Fleshpot on 42nd Street centers around decisively degenerate dame Dusty Cole (Laura Cannon but credited as “Diana Lewis”), a lecherous lady who will do anything to not have to work, including pawn her sole personal belongings, steal from hyper-horny Judaic pawnstore owners, and even peddle her rather homely flesh for a couple ten dollar bills. After her boyfriend demands that she either obtain gainful employment or– at the very least – clean the apartment, Dusty dashes out the front door, but not before jumping the bones of her blue-collar beau one more time, and enters the urban jungle where she encounters a variety of human animals who are only interested in one thing: SEX. After conning a prissy pawnbroker named Sammy (Earle Edgerton) who believes “nice Jews don’t divorce,” hence his need pay to play with prostitutes, out of a bundle of cash after buying her flesh, Dusty is determined to begin a new life, no matter how pathetic. Luckily or unluckily, less than dainty Dusty meets up with her old friend Cherry Lane (Neil Flanagan of Milligan’s Guru, the Mad Monk); a streetwalking fag in drag who sells its prick at a cheaper price than biological women peddle their percolating pussies. More bitchy than a jaded Jewess on the rag married to a poor fag, Cherry Lane makes it quite clear to Dusty on their rather racy reunion that s/he doesn’t like women taking away her away business from her mobile whore house, but ultimately decides her friend might be able to bring in more customers with her genuine vagina. After going out to dinner together and apparently catching a double-bill horror screening of Andy Milligan's Torture Dungeon (1969) and Bloodthirsty Butchers (1970) – a cheap but charming display of self-advertisement on the Ghastly One's part - things seem to be looking up for the terrible trick-turning twosome. Ultimately, the two decide that Dusty will permanently move in and they swap semen together via screwing the same sleazy Johns. As in all Andy Milligan films, heterosexual sex is portrayed as uniquely unhealthy and decidedly disturbing as further accentuated by the sado-homo-auteur's cockeyed camera angels. In fact, when she endures her first pussy-purchaser – an intrepid tranny-chaser who her friend describes as “being a little weird” in the bedroom” – after meeting up with Cherry, she is treated to the beating of her life that might be considered a violent rape of sorts, had she not been paid for the pleasure, but it is in all in a day’s work for this 42nd street sex worker. As charming Cherry states, “America ain’t no place for old folks,” at least as far as the cum and blood-covered gutters of old school NYC are concerned. In an instance of fleeting fate, a bright light appears in Dusty’s daunting derelict life in the form of a rather “nice guy” named Bob (credited as being played by “Bob Walters” but really future Deep Throat star Harry Reems; an actor Milligan couldn't stand working with) – a wholesome fellow who believes in honesty in relationships, even when dating a whore – and falls in some sort of “love” with him, even if he is rather banal in bed as a sensitive individual who is better at making coffee than making love. Of course, being a biological man missing the flesh wound that all men want, Cherry becomes quite jealous of Dusty’s man, relative 'success', and newfound happiness, thereupon sparking a feud of fierce femmes (and faux-femmes). As with any Andy Milligan film, Fleshpot on 42nd Street concludes in a curiously cynical manner where Dusty is eventually left in the dust in a more degenerate and destitute state than she was before, but keeps on peddling that puss.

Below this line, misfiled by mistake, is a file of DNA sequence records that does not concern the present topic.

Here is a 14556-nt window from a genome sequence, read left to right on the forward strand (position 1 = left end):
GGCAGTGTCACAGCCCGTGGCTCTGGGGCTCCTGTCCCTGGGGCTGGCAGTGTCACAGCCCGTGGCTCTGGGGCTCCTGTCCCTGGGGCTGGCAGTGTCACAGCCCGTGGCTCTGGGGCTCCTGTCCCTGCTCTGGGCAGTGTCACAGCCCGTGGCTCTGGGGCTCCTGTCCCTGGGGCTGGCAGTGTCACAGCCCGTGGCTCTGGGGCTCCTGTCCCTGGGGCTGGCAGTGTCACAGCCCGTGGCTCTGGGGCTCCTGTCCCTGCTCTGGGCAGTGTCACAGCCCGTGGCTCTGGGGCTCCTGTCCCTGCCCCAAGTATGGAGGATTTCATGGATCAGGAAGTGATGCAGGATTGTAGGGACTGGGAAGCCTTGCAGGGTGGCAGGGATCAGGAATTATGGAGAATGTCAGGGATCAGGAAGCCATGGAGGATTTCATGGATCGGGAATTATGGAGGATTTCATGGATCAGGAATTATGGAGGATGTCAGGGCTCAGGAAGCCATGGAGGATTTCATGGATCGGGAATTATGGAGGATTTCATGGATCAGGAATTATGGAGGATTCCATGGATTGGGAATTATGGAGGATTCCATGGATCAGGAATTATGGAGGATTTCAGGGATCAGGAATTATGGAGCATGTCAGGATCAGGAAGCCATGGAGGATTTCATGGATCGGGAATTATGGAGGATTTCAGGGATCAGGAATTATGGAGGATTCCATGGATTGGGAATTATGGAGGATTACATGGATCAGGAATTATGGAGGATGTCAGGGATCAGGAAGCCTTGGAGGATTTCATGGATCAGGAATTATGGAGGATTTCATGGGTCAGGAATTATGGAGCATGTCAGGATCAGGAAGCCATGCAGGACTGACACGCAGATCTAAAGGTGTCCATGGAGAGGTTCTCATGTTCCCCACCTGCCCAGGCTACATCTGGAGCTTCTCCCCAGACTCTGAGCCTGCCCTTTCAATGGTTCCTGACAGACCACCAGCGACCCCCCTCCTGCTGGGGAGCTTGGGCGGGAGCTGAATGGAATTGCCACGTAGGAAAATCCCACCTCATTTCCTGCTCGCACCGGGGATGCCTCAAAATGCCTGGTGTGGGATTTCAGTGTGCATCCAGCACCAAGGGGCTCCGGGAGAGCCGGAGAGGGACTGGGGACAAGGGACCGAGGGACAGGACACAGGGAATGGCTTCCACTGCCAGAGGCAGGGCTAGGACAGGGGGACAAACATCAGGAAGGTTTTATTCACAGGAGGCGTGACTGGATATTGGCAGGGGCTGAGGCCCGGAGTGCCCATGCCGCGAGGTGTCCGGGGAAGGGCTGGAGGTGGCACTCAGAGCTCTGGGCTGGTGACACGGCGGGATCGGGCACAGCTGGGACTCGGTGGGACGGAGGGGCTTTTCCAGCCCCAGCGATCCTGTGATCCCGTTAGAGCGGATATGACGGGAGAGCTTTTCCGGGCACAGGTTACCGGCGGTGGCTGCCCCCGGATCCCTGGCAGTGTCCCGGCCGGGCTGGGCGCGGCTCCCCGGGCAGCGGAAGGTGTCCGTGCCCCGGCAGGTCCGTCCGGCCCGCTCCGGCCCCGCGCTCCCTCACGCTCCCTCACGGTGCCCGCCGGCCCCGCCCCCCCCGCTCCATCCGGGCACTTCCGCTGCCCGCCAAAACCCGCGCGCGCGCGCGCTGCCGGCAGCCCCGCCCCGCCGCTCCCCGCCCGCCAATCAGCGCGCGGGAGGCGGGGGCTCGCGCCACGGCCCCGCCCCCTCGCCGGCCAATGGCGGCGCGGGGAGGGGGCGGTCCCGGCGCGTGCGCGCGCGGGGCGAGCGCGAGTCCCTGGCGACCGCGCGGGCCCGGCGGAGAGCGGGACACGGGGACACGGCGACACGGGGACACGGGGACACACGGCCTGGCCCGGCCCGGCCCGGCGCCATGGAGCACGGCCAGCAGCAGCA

A rather reckless racist who refused to work with negroes due to his belief that they made lousy works, especially on film sets, Andy Milligan spared no one’s feelings with Fleshpot on 42nd Street; a work where a drag fag has no problem warning her gal pals with the incendiary insight of sound advice, “don’t let the niggers see you.” Naturally, the authoritarian authority of Nixon and New York's finest are also verbally assaulted in one of the best lines in the film: "You can't suck a cock without a cop looking over your shoulder." Unlike his much maligned costume horror period pieces, Fleshpot on 42nd Street is an authentic auteur work as films cum, featuring the sort of shameless street trash that Milligan reluctantly cavorted with in real-life. That being said, Candy’s line “I’m no prize package…I’m a cocksucker…I’m not even a good one…I hide from the world in this getup…It ain’t easy bein’ a freak” is probably the most autobiographically true words he had ever written. The son of an abuse obese mother who quite possibly molested him and a father who was sexually impotent (Andrew Milligan Senior later remarried a Japanese bride who he purportedly never had sex with), a ½ Jewish pedophile brother (the product of Milligan’s mother's previous ‘marriage’ to a Judaic bigamist with three wives), and a sister he seriously hated, Andy Milligan was born into a world of sadism, sexual perversion, and social dysfunction and would spend his filmmaking career creating cinematic works that reflected a similar seediness with Fleshpot on 42nd Street being his crude celluloid crowning achievement and a film that almost brings artistic merit to slums of late-1960s/early-1970s 42nd street. For a man who fondled and fucked the random flesh of thousands upon thousands of men throughout his life and inevitably paid for it by contracting AIDS and dying a slow and painful death, only to die alone in his hospital bed and have his body buried in an unmarked grave in some foreign land, what better magnum opus of misery and misanthropy than Fleshpot on 42nd Street; a work where a woman's love is literally run over with a car and forgotten the next minute.
Posted by Soiled Sinema at 8:32 PM
Soiled Sinema 2007 - 2013. All rights reserved. Best viewed in Firefox and Chrome.